Better than: Fucking Coachella.
Punk rock has its own festival in the middle of a desert somewhere — Las Vegas. Organized by the Stern brothers of BYO Records and the historic hardcore band Youth Brigade, the Punk Rock Bowling and Music Festival attracts thousands of people from around the world every year. Punk rock enthusiasts anticipate it for months, since bowling, public drinking and punk rock in the middle of downtown Vegas is hard to say no to.
This year's lineup included not just British punk pioneering powers Cockney Rejects, The Adicts, The English Beat and G.B.H., but also NOFX, Pennywise and Rancid.
Tattooed enthusiasts showed up to the makeshift venue set up in an empty lot on 6th Street and Stewart Avenue. It gets bigger and better every year. There were booths repping everything from porn-star themed skateboards and espresso to local raw vegan food.
The English Beat were the first heavy-hitters of the festival to perform on Saturday evening, tooting their horns to their skinhead-reggae classics “Twist and Crawl” and “Mirror in the Bathroom.” Their relaxed two-toned compositions allowed the crowd to frolick and dance instead of push and shove. The Adicts followed up with their melodic sing-along U.K. punk anthems like “Joker in the Pack” and “Too Young.” Monkey, the mime/clown/mad hatter vocalist, always puts on a good show, complete with confetti bazookas and metallic streamers on his microphone stand.
NOFX kicked off their set with the entire band taking a Tequila shot, and proceeded to play their gold record, Punk in Drublic, almost in its glorious entirety. A few technical difficulties fucked up a couple of their songs but they didn't let that ruin their set.
After the actual festival shows were over each day, there were $15 supplementary club shows elsewhere in the city, with equally big acts on the bill. On the first night, No Use For A Name, The Templars and Matt Skiba played at three different bars at the same time. (Some were sold out weeks before.)
If you were somehow able to keep your circadian rhythms in tact, you might have risen early enough for the free poolside noon shows at the Gold Spike. You aren't punk until you've experienced a mosh pit taking place in a shallow swimming pool. The Real McKenzies were on the bill for Sunday and Los Plebes (all the way from Mexico) on Monday. There were bikinis aplenty and the beer was cold; too bad the pool got crowded and the wait time to get in scared a bunch of people away.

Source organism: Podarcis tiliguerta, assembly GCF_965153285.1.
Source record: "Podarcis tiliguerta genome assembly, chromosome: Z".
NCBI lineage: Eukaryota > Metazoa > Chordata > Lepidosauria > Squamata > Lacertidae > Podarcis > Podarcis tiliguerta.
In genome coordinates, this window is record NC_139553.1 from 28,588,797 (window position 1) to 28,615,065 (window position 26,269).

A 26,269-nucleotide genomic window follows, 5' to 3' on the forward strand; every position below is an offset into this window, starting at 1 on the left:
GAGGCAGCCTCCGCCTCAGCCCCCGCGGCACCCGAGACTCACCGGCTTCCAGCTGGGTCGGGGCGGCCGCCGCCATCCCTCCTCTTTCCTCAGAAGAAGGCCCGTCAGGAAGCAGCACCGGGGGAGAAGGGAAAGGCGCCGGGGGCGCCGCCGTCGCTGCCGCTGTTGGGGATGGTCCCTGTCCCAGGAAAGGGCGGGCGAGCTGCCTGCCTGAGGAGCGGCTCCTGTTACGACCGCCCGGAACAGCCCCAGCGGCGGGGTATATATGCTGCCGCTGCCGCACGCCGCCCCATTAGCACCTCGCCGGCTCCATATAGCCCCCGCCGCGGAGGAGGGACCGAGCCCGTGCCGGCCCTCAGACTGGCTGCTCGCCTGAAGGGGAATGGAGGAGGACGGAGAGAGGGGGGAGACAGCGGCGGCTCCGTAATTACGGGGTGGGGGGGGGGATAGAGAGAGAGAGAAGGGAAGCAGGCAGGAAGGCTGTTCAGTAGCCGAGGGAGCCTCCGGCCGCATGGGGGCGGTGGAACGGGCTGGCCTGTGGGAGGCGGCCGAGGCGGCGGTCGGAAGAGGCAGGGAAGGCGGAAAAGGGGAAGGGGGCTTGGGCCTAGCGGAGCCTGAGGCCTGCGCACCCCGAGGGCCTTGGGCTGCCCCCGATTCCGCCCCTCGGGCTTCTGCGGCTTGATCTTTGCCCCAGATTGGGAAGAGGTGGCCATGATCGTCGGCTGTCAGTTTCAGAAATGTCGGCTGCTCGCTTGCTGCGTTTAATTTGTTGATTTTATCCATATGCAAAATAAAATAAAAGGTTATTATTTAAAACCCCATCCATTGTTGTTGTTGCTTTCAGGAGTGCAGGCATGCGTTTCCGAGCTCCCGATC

Sunday night's festivities included a super rare performance by Cockney Rejects, who were called into action when the original headliners, Sham 69, cancelled just weeks beforehand. But I am sure nobody minded seeing the mainstream innovators of Oi! music perform hits like “I'm Forever Blowing Bubbles” and “Flairs and Slippers.” Hands were in the air clapping to the beat and cheering front man Jeff Turner as he synchronized boxing punches to the beats of their West Ham hymns. Rancid followed up with a bang.
Last night was the least attended of the festival, either because all the punks had to work the next day or because Pennywise's new singer turned everyone off. But they all missed out. G.B.H.'s set included “City Baby Attacked By Rats” and its sequel song “City Baby's Revenge.” (Sadly, no “Big Women.”)
And it turns out that Pennywise's set was one of the best. They showed off their energetic new frontman Zoli Teglas, who brought a refreshing synergy to the band as he performed both their classics like “Society” and new songs as well. The night ended with “Bro Hymn.” As their lead guitarist Fletcher Dragge slowly poured a can of beer on the floor in honor of the fallen bro the song is dedicated to, everyone there sang along to the chorus, and all of downtown Vegas echoed.
Critical Bias: Working a three day punk rock show in Vegas is not for the faint of heart.
Crowd: People with really colorful hair, punk rock couples with matching spikey hair and a lot of local Vegas scene kids.
Random Notebook Dump: Raw vegan chili cheese fries pair awesomely with cheap beer.